Monday, January 01, 2007


Q. Why has Macro Man come back?
A.  See here

Q.  Where did TMM go?
A.  Some to sell-side jobs where their blogging careers were regulated out of existence.  Polemic sailed off into the sunset.   They all still lurk, however...

Q. Why did Macro Man leave in the first place?
 A. This post by Macro Man in the middle of May 2010 was his (original) last and explains things

Q. Who  are/were TMM?
A. We are a few old friends of Macro Man who are trying to maintain his style and insight and though we know it’s never going to be the same, we do our best. We are all working in financial markets however our backgrounds are varied across asset classes, geographies, roles and institutions. Why "Team Macro Man"? Though it sounds like a pub quiz team, any other names we came up with for us as a collective sounded even more like one.

Q. Why do you post anonymously?
A. Anonymity confers a certain degree of protection, insofar as we can say what we want without legal threats appearing on our desks or bricks through our living room windows. But more importantly we do not want our opinions, snipes or general bad taste to be associated with our employers. Of course, anonymity also demands a great deal of responsibility, something that we take very seriously. Everything that we write we believe to be true, and hopefully our tongue-in-cheek humour will be obvious should we be appearing to state otherwise.

Q. Can I advertise on your site?
 A. No. To accept advertising would transform the site into a commercial venture, which would mandate a ramp-up in effort and quality that we are prepared to allocate to it at the moment. Plus, we don't like the way web advertising looks. See, not every financial market guy is motivated purely by money!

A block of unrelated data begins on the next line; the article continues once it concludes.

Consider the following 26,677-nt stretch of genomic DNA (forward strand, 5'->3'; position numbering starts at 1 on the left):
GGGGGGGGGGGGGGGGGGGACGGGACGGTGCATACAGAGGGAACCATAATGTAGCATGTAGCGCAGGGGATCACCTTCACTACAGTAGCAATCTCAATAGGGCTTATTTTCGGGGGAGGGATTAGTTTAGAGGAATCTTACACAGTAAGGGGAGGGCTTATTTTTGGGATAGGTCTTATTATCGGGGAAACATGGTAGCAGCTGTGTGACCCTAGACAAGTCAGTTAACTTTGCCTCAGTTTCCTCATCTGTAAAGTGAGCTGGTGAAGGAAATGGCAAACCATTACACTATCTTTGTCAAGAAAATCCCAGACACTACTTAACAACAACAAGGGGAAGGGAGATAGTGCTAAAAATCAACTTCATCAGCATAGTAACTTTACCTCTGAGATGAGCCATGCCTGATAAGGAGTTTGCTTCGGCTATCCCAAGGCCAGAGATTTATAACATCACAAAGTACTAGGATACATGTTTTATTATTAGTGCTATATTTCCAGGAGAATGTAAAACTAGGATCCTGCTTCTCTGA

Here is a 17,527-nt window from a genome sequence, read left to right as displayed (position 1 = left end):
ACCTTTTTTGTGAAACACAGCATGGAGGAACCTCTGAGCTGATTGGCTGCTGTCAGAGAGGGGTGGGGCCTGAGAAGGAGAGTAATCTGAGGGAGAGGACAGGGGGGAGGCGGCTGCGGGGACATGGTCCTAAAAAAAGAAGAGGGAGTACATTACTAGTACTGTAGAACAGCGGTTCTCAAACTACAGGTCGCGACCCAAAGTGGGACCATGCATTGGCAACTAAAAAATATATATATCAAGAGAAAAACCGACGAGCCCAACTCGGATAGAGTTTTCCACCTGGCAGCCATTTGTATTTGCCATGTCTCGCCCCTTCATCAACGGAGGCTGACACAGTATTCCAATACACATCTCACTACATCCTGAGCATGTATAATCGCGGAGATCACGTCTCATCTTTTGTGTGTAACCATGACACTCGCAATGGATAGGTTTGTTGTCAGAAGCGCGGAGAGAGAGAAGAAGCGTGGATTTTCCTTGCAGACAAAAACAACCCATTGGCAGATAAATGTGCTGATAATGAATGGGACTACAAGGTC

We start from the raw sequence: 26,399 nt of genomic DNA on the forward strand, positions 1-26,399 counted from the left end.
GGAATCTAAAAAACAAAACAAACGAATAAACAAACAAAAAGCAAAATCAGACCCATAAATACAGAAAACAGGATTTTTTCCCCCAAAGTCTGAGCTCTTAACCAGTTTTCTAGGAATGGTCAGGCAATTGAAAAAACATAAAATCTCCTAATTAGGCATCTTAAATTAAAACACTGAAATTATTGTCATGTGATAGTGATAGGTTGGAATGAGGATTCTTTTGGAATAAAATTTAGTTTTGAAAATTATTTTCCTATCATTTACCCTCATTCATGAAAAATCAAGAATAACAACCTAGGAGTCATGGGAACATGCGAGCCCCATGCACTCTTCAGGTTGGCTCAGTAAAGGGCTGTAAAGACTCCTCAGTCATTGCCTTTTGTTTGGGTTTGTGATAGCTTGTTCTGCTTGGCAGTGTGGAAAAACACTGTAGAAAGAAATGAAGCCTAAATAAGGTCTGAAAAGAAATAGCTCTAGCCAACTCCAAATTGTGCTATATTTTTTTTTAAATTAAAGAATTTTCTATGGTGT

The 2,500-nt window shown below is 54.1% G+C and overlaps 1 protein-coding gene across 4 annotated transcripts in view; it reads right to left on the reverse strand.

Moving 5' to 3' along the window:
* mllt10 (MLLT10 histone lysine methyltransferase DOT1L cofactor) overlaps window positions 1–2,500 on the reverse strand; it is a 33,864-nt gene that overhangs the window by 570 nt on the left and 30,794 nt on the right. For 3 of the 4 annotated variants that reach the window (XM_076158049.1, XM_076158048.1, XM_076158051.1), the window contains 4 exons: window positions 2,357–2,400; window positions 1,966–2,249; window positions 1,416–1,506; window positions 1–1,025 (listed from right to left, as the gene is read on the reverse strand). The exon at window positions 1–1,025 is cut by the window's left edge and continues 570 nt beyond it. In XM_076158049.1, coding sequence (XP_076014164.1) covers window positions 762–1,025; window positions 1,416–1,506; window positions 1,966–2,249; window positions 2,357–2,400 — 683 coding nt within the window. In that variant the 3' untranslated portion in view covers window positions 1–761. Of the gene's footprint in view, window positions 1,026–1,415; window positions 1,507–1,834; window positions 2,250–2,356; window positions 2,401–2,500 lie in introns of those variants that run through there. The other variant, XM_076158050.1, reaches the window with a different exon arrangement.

Q. Can I do a link exchange? 
A. No. We understand there is an etiquette there (which we presume revolves around advertising revenue), but we are currently too lazy to make a blogroll or include lots of links for the sake of it. Regular readers can probably pick up the sites that we read from the occasional reference. Rest assured, if we use something from your site we will give due credit. 

Q. Can you write less poetry and nonsense and just concentrate on markets?A. No. Writing the fun stuff keeps us fresh and in some small way satisfies our childhood dreams of being a writers.

Q. Can you write more poetry and stuff and less drivel about markets?

A. No. Poetry is for bank holidays, the odd flash of inspiration, and the occasional reader request. The longer stuff is for when we have a good idea and lots of energy. But markets are both fascinating and pay the bills, so that's what we write about most of the time.

Q. Do you read email sent to the contact address?A. Yes, all of it. We make a good-faith effort to reply to everyone who sends us email.

Q. Why haven't you replied to my email?A. If we are busy, out of contact, or inundated with email, things occasionally fall through the cracks. So rather than feel offended, if you want a reply please send the mail again.